|St. Mary’s Sherriff’s Department Sgt. Brian Hartz, second from right, presents a certificate of appreciation to the IAM for their fundraising on behalf of the Special Olympics. From left, Carlos San Miguel, Retiree, Community and Membership Services Director; Angela Bennett, Women’s and Human Rights Department Administrative Secretary; Annette Hartz, Information Systems Analyst; Brian Hartz and Diane Babineaux, General Vice President.|
The St. Mary’s County, MD Sheriff’s Department recently honored the IAM for raising nearly $700 for the Special Olympics.
|Eight-year-old Special Olympian Larry Rowley, Jr., son of IAM Reports Technology Clerk Toni Rowley, accepts the first place medal for relay in the 2014 Spring Games.|
“The money raised by the IAM will go directly toward helping Maryland athletes compete in the Special Olympics,” said Sgt. Brian Hartz, who presented a certificate of appreciation to IAM General Vice President Diane Babineaux and Retiree, Community and Membership Services Director Carlos San Miguel.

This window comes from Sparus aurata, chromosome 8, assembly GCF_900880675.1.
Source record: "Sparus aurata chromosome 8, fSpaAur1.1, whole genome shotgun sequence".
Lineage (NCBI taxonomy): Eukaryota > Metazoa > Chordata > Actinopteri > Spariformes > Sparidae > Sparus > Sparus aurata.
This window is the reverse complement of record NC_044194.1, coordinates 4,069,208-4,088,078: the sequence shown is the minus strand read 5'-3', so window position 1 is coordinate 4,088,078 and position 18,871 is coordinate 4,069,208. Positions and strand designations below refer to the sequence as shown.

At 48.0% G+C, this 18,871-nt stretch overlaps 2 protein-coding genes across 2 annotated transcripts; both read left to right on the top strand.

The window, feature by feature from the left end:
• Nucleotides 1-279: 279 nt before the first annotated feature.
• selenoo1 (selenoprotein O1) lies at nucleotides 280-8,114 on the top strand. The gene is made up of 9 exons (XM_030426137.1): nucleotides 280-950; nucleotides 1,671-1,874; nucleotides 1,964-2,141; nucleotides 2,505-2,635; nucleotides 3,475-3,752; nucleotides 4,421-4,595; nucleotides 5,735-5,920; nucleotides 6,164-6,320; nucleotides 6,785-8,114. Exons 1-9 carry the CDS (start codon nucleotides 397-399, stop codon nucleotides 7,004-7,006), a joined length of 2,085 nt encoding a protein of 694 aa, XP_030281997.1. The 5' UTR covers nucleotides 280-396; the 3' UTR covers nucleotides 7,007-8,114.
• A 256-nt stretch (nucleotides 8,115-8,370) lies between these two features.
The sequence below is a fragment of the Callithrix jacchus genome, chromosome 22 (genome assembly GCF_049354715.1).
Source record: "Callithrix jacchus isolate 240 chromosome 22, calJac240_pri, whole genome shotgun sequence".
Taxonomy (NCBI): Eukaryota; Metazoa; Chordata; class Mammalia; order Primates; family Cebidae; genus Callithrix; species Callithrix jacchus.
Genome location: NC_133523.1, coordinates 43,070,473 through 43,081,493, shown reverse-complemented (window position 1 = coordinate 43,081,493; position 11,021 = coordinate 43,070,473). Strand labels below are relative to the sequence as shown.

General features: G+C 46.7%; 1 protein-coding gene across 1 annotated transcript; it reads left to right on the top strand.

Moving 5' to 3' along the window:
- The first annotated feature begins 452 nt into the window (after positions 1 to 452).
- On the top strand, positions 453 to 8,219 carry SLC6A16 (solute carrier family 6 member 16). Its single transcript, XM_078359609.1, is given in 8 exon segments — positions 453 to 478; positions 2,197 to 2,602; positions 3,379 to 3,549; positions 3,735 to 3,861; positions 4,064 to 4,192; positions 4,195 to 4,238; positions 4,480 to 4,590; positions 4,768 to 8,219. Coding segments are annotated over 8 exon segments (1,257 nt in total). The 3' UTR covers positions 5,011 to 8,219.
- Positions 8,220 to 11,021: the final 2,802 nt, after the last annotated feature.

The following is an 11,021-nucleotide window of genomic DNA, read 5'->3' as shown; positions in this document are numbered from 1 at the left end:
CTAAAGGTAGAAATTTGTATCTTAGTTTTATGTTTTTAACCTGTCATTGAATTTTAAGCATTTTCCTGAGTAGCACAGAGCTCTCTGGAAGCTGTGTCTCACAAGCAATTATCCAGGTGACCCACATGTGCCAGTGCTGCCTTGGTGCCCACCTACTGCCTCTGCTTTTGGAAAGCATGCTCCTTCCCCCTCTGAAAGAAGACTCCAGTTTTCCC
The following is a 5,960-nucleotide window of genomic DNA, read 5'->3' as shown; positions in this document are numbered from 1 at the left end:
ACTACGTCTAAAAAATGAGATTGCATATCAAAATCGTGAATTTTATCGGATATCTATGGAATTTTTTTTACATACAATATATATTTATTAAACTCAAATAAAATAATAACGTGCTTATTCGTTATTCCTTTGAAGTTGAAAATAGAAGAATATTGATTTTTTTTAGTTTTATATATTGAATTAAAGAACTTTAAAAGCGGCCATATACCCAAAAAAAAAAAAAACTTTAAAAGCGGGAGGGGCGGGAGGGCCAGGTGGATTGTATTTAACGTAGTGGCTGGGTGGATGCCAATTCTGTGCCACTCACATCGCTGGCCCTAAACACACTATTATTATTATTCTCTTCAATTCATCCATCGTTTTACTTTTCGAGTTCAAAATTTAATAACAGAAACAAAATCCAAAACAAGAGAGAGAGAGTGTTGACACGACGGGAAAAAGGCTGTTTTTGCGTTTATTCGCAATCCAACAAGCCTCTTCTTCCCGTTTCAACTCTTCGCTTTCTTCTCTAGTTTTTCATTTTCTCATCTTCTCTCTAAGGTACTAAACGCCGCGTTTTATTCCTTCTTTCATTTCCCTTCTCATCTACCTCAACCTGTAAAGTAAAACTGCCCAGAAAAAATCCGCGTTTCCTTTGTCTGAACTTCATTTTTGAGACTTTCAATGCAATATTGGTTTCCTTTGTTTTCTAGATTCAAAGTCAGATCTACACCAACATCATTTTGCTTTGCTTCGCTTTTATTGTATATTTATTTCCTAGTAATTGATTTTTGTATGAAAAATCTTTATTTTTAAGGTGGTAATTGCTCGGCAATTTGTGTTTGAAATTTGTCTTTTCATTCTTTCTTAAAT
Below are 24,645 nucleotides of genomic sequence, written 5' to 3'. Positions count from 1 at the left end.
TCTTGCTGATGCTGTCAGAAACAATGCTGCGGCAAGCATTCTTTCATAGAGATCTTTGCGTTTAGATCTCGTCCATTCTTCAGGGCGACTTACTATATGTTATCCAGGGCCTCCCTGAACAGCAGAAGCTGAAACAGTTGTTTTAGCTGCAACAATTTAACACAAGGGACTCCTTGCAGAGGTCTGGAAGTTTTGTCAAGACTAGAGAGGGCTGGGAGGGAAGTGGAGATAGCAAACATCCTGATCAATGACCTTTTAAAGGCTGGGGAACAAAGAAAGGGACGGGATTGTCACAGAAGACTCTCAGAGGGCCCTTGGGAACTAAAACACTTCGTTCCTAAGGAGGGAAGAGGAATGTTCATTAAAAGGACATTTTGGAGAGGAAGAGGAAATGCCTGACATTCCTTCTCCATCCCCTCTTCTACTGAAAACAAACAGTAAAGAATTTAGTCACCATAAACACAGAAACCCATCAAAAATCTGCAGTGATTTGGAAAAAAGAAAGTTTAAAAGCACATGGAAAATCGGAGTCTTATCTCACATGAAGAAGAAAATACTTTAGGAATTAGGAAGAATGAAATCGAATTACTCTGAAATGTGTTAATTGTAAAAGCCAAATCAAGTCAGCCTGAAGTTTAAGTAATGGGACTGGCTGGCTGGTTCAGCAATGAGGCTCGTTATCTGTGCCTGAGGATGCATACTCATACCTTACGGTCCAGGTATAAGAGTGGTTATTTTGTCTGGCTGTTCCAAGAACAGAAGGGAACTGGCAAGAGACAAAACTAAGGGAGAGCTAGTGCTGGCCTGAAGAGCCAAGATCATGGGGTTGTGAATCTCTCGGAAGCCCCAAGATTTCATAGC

Hartz and the St. Mary’s County Sheriff’s Department take part in the Law Enforcement Torch Run, a grass-roots fundraiser in which officers and athletes run the Flame of Hope to opening ceremonies of local, state and national Special Olympic Games.
Special Olympic athletes like 8-year-old Larry Rowley, Jr., son of IAM Reports Technology Clerk Toni Rowley, benefit from the IAM’s fundraising efforts. Larry Rowley has competed in swimming and numerous track and field competitions.
“It’s great for his motivation and self-confidence,” said Toni Rowley. “He’s learned to do things I never thought he’d be able to do.”
The Special Olympics is the world’s largest sports organization for children and adults with intellectual disabilities, providing year-round training and competitions to more than 4.2 million athletes in 170 countries.